Three private companies are taking their fight to participate in Louisiana’s new health-care delivery system for the poor to the next level.

Aetna Better Health, Coventry Health Care of Louisiana and Louisiana Physicians Connections have filed protests with state Commissioner of Administration Paul Rainwater over their failure to get some of the business.

Rainwater has 10 days to respond.

In its protest, Aetna claims the awards should be thrown out because the state health agency did not use the proper procedure to solicit proposals.

Coventry questions the financial assumptions made in some of the winning proposals, suggesting that an independent actuary look at the numbers.

The move comes in the wake of state Department of Health and Hospitals Secretary Bruce Greenstein’s rejection of their appeals at the agency level.

“The secretary made the decision he believes is correct. Now it’s time for them to exercise their rights under the statute,” DHH Undersecretary Jerry Phillips said Tuesday.

“It’s part of the process,” he said.

The three firms were among a dozen private entities that wanted to run coordinated-care networks that would take over $2.2 billion of the state’s $6.7 billion Medicaid program.

Two-thirds of the state’s 1.2 million Medicaid recipients would be covered.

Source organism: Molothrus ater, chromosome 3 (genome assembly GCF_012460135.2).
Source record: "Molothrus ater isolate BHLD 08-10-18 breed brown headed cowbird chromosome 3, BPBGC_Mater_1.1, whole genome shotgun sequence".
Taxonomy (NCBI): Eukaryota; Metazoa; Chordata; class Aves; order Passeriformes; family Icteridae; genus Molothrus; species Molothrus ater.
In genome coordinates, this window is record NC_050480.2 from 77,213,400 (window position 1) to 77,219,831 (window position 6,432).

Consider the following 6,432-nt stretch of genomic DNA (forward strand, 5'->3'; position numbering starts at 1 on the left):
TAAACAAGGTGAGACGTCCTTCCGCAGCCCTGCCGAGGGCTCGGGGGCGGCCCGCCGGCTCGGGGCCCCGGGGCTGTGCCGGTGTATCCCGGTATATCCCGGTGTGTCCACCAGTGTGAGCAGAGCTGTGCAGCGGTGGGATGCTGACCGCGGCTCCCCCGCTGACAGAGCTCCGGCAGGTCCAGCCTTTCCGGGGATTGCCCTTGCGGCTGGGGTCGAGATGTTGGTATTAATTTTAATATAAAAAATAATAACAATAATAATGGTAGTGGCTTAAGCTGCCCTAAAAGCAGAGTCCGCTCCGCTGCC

Five companies were tapped to participate in the Jindal administration’s venture into privatization of Medicaid service delivery. Contract negotiations cannot begin with them until protests are resolved.

The administration plans on rolling out the program beginning in January 2012. “We are on a time-line to make it happen,” Phillips said.

In their appeals, each company complains about inconsistencies in scoring that hurt them while benefiting those awarded the contracts and provide examples they said bolster their claims.

Aetna and Coventry also said key details of the winning proposals are being kept private, which denies them and the public the legal right to determine if good decisions were made.

“It is in everyone’s best interest to have a completely transparent procurement process,” according to a statement issued by Aetna.

Lack of access to public records related to the Medicaid bids, as well as additional scoring inconsistencies “require a more thorough review of the solicitation process by those responsible for this important program,” the statement continued.

Louisiana Physicians Connections, a Baton Rouge-based, minority-owned, physician-led organization, said it was unfairly penalized because it is a newly formed entity. Officials sought new scoring of its proposal.

Under the coordinated-care system, insurers, or private entities would form networks of physicians, specialists, clinics and other providers of health care.

The emphasis would be on preventive and primary care. The anticipation is that care coordination will reduce costs and lead to healthier people.

Louisiana Healthcare Connections Inc., Amerihealth Mercy of Louisiana Inc., and AmeriGroup Louisiana beat out Aetna and Coventry for one type of network plan.

United Healthcare of Louisiana Inc. and Community Health Solutions of America Inc. outscored Louisiana Physician Connections for the other type of network plan to be offered.